United States District Court, S.D. Georgia, Augusta Division
MAGISTRATE JUDGE'S REPORT AND
K. EFPS UNITED STATES MAGISTRATE JUDGE
an inmate at Augusta State Medical Prison (ASMP) in
Grovetown, Georgia, is proceeding in forma pauperis
in this case filed pursuant to 42 U.S.C. § 1983. Because
Plaintiff is proceeding in forma pauperis,
Plaintiff's amended complaint must be screened to protect
potential defendants. Phillips v. Mashburn, 746 F.2d
782, 785 (11th Cir. 1984); Al-Amin v. Donald, 165
Fed.Appx. 733, 736 (11th Cir. 2006).
names (1) ASMP Warden Edward Philbin and (2) Correctional
Officer Michael Allen as Defendants. (Doc. no. 10, pp. 1-2.)
Taking all of Plaintiff's factual allegations as true, as
the Court must for purposes of the present screening, the
facts are as follows.
March 28, 2018, Plaintiff was incarcerated in segregation
housing unit 12-A-1 at ASMP. (Id. at 2.) Officer
Allen handcuffed Plaintiff before leading him toward the
showers. (Id.) While Plaintiff and Officer Allen
were on the way to the showers, two inmates, who were not
escorted by prison guards or wearing restraints, exited their
nearby cell and approached Plaintiff and Officer Allen.
(Id.) Officer Allen abandoned Plaintiff, who was
still handcuffed, and another officer had to call for backup
because Officer Allen did not have a radio. (Id. at
2-3.) Officer Allen also did not have “pepper spray,
nightstick, electric tase-gun, partner, or anything else that
could've been used as a tool to effectively protect
himself - let alone [Plaintiff].” (Id. at 3.)
Plaintiff was “punched, kicked in the face, and beaten
mercilessly in the back of [his] head with a state-issued
combination lock.” (Id.) Plaintiff was taken
by ambulance to the Medical College of Georgia in Augusta,
where Plaintiff received four staples for his head injuries.
states incidents “very similar to this [one] had
already occurred a few times before.” (Id.)
Plaintiff states Defendants should have known the doors in
the unit were faulty, creating a substantial risk he would be
harmed, and yet failed to respond reasonably to protect him.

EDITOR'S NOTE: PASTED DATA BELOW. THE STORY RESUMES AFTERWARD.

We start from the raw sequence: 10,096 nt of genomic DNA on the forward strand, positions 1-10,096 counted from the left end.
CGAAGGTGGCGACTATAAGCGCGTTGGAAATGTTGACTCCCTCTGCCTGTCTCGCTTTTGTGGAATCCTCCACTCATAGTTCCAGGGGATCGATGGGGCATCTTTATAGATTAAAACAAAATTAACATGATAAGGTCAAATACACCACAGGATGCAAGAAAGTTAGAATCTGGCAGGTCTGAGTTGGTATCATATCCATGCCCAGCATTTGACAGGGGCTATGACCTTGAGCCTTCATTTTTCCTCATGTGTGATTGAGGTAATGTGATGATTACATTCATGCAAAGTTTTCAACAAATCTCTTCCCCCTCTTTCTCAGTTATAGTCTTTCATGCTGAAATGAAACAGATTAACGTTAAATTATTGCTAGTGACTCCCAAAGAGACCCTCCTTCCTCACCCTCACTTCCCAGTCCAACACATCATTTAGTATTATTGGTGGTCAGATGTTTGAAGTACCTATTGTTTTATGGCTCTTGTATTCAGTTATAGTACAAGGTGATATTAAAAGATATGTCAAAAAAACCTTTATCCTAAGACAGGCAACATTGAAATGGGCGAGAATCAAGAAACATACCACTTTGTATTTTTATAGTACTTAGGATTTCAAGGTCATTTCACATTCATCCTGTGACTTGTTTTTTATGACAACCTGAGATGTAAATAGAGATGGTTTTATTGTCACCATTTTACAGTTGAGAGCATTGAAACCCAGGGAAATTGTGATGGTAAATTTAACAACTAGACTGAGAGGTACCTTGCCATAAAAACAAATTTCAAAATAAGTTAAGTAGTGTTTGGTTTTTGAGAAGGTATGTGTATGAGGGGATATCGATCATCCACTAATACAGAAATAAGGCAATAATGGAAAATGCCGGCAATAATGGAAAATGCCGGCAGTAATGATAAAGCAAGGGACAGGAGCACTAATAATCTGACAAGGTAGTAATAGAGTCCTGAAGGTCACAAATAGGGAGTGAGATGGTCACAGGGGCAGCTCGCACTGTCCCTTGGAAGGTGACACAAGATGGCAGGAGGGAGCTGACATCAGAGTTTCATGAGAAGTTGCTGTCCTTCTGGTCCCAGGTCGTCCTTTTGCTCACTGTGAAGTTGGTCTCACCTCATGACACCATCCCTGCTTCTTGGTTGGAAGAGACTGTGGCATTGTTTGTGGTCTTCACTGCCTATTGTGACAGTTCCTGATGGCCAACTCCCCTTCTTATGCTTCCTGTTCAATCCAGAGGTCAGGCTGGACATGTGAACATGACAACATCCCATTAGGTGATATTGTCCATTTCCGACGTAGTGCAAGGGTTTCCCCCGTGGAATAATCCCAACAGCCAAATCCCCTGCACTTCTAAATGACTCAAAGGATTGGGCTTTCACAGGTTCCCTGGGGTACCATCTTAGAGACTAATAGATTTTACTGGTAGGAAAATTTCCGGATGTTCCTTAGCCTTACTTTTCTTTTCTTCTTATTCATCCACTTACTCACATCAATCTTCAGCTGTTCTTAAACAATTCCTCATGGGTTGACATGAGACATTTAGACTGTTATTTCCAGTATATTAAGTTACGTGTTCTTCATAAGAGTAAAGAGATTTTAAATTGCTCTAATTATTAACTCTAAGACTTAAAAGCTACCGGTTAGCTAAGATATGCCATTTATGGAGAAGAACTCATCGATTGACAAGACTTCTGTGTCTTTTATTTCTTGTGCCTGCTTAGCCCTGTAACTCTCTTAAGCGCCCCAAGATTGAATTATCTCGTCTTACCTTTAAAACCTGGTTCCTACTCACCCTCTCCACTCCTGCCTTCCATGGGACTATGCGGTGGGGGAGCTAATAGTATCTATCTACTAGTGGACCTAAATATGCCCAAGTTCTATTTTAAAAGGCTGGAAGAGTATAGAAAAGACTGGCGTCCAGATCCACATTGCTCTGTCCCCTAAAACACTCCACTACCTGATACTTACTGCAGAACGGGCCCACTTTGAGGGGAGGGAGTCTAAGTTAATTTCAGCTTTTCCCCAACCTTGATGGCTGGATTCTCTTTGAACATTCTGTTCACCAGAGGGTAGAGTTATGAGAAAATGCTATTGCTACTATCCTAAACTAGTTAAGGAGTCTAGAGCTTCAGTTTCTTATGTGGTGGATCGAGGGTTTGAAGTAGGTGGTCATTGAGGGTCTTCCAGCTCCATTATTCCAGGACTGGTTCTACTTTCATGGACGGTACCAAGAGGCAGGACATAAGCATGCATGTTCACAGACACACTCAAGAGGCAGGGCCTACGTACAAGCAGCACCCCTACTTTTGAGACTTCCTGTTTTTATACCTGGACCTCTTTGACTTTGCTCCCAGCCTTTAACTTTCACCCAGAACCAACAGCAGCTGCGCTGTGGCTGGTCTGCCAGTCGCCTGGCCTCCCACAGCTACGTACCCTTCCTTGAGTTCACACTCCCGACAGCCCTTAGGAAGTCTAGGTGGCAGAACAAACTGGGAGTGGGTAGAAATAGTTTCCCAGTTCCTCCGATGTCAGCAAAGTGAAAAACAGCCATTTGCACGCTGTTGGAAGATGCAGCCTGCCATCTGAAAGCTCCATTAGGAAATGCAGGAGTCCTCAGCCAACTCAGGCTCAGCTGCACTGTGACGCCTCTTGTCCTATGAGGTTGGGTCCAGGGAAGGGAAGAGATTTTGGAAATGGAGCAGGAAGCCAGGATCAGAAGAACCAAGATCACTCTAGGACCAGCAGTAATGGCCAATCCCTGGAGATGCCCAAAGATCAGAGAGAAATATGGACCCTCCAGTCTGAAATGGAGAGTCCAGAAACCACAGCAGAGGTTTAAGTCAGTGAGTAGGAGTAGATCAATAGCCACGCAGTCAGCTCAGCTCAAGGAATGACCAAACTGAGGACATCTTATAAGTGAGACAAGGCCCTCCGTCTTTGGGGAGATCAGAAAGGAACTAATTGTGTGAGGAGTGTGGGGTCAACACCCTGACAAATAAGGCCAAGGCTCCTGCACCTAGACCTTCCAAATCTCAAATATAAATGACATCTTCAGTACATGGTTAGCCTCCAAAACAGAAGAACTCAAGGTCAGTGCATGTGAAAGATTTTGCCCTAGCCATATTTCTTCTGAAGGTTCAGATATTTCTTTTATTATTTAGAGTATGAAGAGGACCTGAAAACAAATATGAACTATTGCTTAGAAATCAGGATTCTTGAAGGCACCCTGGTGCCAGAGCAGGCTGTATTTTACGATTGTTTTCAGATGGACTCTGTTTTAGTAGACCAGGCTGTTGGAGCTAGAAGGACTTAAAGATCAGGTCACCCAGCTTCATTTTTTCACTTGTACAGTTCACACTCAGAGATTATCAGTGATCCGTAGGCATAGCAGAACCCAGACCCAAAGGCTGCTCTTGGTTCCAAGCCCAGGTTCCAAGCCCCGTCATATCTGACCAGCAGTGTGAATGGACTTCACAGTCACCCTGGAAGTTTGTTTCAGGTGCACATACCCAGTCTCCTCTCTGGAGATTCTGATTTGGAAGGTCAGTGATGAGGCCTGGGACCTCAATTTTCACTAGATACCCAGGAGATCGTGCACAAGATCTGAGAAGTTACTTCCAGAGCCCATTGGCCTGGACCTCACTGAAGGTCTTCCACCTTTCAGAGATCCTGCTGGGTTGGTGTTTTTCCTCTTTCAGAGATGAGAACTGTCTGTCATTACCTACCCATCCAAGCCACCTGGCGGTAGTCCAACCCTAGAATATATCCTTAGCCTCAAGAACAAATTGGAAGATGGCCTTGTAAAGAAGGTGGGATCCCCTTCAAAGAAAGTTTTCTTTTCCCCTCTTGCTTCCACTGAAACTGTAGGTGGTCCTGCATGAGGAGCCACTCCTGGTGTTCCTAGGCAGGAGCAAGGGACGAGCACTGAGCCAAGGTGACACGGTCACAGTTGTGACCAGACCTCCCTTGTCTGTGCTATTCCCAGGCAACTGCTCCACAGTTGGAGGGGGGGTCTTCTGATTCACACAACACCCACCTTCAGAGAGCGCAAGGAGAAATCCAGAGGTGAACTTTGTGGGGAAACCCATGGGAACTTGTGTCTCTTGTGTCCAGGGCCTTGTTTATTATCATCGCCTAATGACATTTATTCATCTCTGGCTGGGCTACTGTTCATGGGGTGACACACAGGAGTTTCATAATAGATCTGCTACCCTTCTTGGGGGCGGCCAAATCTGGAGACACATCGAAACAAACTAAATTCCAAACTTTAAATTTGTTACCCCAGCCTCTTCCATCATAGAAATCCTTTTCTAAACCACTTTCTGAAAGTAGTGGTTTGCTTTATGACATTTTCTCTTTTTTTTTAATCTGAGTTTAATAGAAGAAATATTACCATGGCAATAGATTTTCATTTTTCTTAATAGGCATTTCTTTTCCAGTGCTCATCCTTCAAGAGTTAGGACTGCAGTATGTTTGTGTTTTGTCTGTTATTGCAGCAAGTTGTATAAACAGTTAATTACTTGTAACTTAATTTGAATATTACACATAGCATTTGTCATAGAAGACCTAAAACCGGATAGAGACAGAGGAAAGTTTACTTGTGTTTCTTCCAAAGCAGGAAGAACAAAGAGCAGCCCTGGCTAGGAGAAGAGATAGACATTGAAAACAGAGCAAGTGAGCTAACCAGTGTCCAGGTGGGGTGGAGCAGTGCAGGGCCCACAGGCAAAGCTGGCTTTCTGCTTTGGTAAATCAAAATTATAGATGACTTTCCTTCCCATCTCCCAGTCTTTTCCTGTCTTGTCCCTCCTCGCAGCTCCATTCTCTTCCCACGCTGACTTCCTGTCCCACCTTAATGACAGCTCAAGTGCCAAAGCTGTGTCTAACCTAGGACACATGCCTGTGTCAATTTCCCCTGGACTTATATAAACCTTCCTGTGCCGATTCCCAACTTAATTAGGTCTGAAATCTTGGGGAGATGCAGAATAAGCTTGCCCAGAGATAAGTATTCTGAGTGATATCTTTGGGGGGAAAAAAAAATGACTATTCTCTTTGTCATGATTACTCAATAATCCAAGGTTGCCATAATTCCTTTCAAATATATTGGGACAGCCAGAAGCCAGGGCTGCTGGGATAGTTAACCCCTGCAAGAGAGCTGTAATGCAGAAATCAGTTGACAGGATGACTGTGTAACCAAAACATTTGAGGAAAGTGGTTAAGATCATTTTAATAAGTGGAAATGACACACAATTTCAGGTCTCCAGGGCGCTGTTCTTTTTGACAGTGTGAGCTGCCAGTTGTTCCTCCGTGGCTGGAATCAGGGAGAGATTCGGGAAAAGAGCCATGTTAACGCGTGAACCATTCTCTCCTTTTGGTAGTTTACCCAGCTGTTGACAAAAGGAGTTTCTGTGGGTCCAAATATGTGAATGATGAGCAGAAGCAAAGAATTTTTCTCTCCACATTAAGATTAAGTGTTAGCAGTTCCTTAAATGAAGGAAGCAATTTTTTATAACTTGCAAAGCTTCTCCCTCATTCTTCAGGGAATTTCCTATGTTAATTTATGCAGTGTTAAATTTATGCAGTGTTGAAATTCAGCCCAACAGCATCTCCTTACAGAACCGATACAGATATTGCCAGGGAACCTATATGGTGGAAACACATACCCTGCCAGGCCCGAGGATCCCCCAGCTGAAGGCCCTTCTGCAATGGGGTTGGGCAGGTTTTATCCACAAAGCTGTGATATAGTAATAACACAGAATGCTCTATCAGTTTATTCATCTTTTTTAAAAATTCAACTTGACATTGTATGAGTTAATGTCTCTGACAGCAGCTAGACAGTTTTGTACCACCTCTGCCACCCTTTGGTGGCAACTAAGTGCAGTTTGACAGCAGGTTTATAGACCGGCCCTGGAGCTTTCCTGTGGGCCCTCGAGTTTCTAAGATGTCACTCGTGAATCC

(Id.) Plaintiff also states Officer Allen violated
GDOC and ASMP policy by escorting Plaintiff alone and
abandoning him during the attack. (Id. at 4.) As
relief, Plaintiff seeks a declaratory judgment, $45, 000 of
compensatory damages from Defendant Allen, $50, 000 of
punitive damages against Defendants jointly and severally,
and costs. (Id. at 6.)
Legal Standard for Screening
amended complaint or any portion thereof may be dismissed if
it is frivolous, malicious, or fails to state a claim upon
which relief may be granted, or if it seeks monetary relief
from a defendant who is immune to such relief. See
28 U.S.C. §§ 1915(e)(2)(B) and 1915A(b). A claim is
frivolous if it “lacks an arguable basis either in law
or in fact.” Neitzke v. Williams, 490 U.S.
319, 325 (1989). “Failure to state a claim under §
1915(e)(2)(B)(ii) is governed by the same standard as
dismissal for failure to state a claim under Fed.R.Civ.P.
12(b)(6).” Wilkerson v. H & S, Inc., 366
Fed.Appx. 49, 51 (11th Cir. 2010) (citing Mitchell v.
Farcass, 112 F.3d 1483, 1490 (11th Cir. 1997)).
avoid dismissal for failure to state a claim upon which
relief can be granted, the allegations in the amended
complaint must “state a claim to relief that is
plausible on its face.” Bell Atl. Corp. v.
Twombly, 550 U.S. 544, 570 (2007). “A claim has
facial plausibility when the plaintiff pleads factual content
that allows the court to draw the reasonable inference that
the defendant is liable for the misconduct alleged.”
Ashcroft v. Iqbal, 556 U.S. 662, 678 (2009). That
is, “[f]actual allegations must be enough to raise a
right to relief above the speculative level.”
Twombly, 550 U.S. at 555. While Rule 8(a) of the
Federal Rules of Civil Procedure does not require detailed
factual allegations, “it demands more than an
accusation.” Iqbal, 556 U.S. at 678. A
complaint is insufficient if it “offers ‘labels
and conclusions' or ‘a formulaic recitation of the
elements of a cause of action, '” or if it
“tenders ‘naked assertions' devoid of
‘further factual enhancement.'” Id.
(quoting Twombly, 550 U.S. at 555, 557). In short,
the complaint must provide a “‘plain
statement' possess[ing] enough heft to ‘sho[w] that
the pleader is entitled to relief.'”
Twombly, 550 U.S. at 557 (quoting Fed.R.Civ.P.
the Court affords a liberal construction to a pro se
litigant's pleadings, holding them to a more lenient
standard than those drafted by an attorney. Erickson v.
Pardus, 551 U.S. 89, 94 (2007); Haines v.
Kerner, 404 U.S. 519, 520 (1972). However, this liberal
construction does not mean that the Court has a duty to
re-write the complaint. Snow v. DirecTV, Inc., 450
F.3d 1314, 1320 (11th Cir. 2006).
Plaintiff's Claim Should be Dismissed for Failure to
Exhaust Administrative Remedies\
Exhaustion Requirement of the Prison Litigation Reform Act
1997e(a) of the PLRA provides that “[n]o action shall
be brought with respect to prison conditions under section
1983 of this title, or any other Federal law, by a prisoner
confined in any jail, prison or other correctional facility
until such administrative remedies as are available are
exhausted.” 42 U.S.C. § 1997e(a). Dismissal for
failure to state a claim is appropriate if it is clear from
the face of a complaint that the plaintiff failed to exhaust
administrative remedies. See Jones v. Bock, 549 U.S.
199, 215 (2007); Bingham v. Thomas, 654 F.3d 1171,
1175 (11th Cir. 2011); Solliday v. Federal Officers,
413 Fed.Appx. 206, 208 (11th Cir. 2011); Anderson v.
Donald, 261 Fed.Appx. 254, 256 (11th Cir. 2008). The
PLRA's mandatory exhaustion requirement “applies to
all prisoners seeking redress for prison circumstances or
occurrences.” Porter v. Nussle, 534 U.S. 516,
520 (2002). Moreover, the Court ...